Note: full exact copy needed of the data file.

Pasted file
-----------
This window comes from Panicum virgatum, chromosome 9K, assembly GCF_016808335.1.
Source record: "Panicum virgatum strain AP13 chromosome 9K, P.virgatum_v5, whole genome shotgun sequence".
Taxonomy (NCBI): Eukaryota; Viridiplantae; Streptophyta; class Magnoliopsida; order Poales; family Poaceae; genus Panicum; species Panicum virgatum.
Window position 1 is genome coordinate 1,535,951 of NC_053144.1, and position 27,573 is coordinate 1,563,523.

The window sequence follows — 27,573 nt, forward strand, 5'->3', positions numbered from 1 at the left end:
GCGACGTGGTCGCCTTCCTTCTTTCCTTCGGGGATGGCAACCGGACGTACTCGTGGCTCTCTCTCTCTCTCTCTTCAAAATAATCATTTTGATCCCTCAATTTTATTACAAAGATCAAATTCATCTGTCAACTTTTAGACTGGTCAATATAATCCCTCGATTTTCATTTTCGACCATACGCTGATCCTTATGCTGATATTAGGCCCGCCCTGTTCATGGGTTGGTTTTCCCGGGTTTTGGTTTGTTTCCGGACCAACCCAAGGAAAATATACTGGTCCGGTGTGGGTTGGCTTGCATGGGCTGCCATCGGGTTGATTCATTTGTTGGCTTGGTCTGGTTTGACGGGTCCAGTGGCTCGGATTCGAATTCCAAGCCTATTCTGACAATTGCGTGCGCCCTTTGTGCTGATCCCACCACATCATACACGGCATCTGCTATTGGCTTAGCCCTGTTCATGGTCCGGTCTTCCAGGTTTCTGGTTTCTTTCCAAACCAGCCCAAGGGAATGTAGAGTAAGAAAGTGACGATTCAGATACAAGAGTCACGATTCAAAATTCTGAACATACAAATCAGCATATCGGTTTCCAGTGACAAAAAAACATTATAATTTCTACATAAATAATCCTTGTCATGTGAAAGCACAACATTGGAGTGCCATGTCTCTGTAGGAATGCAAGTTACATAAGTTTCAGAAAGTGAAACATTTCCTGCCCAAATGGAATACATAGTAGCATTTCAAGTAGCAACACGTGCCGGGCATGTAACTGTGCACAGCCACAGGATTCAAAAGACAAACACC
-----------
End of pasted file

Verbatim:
This window comes from Panicum virgatum, chromosome 9K, assembly GCF_016808335.1.
Source record: "Panicum virgatum strain AP13 chromosome 9K, P.virgatum_v5, whole genome shotgun sequence".
Taxonomy (NCBI): Eukaryota; Viridiplantae; Streptophyta; class Magnoliopsida; order Poales; family Poaceae; genus Panicum; species Panicum virgatum.
Window position 1 is genome coordinate 1,535,951 of NC_053144.1, and position 27,573 is coordinate 1,563,523.

The window sequence follows — 27,573 nt, forward strand, 5'->3', positions numbered from 1 at the left end:
GCGACGTGGTCGCCTTCCTTCTTTCCTTCGGGGATGGCAACCGGACGTACTCGTGGCTCTCTCTCTCTCTCTCTTCAAAATAATCATTTTGATCCCTCAATTTTATTACAAAGATCAAATTCATCTGTCAACTTTTAGACTGGTCAATATAATCCCTCGATTTTCATTTTCGACCATACGCTGATCCTTATGCTGATATTAGGCCCGCCCTGTTCATGGGTTGGTTTTCCCGGGTTTTGGTTTGTTTCCGGACCAACCCAAGGAAAATATACTGGTCCGGTGTGGGTTGGCTTGCATGGGCTGCCATCGGGTTGATTCATTTGTTGGCTTGGTCTGGTTTGACGGGTCCAGTGGCTCGGATTCGAATTCCAAGCCTATTCTGACAATTGCGTGCGCCCTTTGTGCTGATCCCACCACATCATACACGGCATCTGCTATTGGCTTAGCCCTGTTCATGGTCCGGTCTTCCAGGTTTCTGGTTTCTTTCCAAACCAGCCCAAGGGAATGTAGAGTAAGAAAGTGACGATTCAGATACAAGAGTCACGATTCAAAATTCTGAACATACAAATCAGCATATCGGTTTCCAGTGACAAAAAAACATTATAATTTCTACATAAATAATCCTTGTCATGTGAAAGCACAACATTGGAGTGCCATGTCTCTGTAGGAATGCAAGTTACATAAGTTTCAGAAAGTGAAACATTTCCTGCCCAAATGGAATACATAGTAGCATTTCAAGTAGCAACACGTGCCGGGCATGTAACTGTGCACAGCCACAGGATTCAAAAGACAAACACC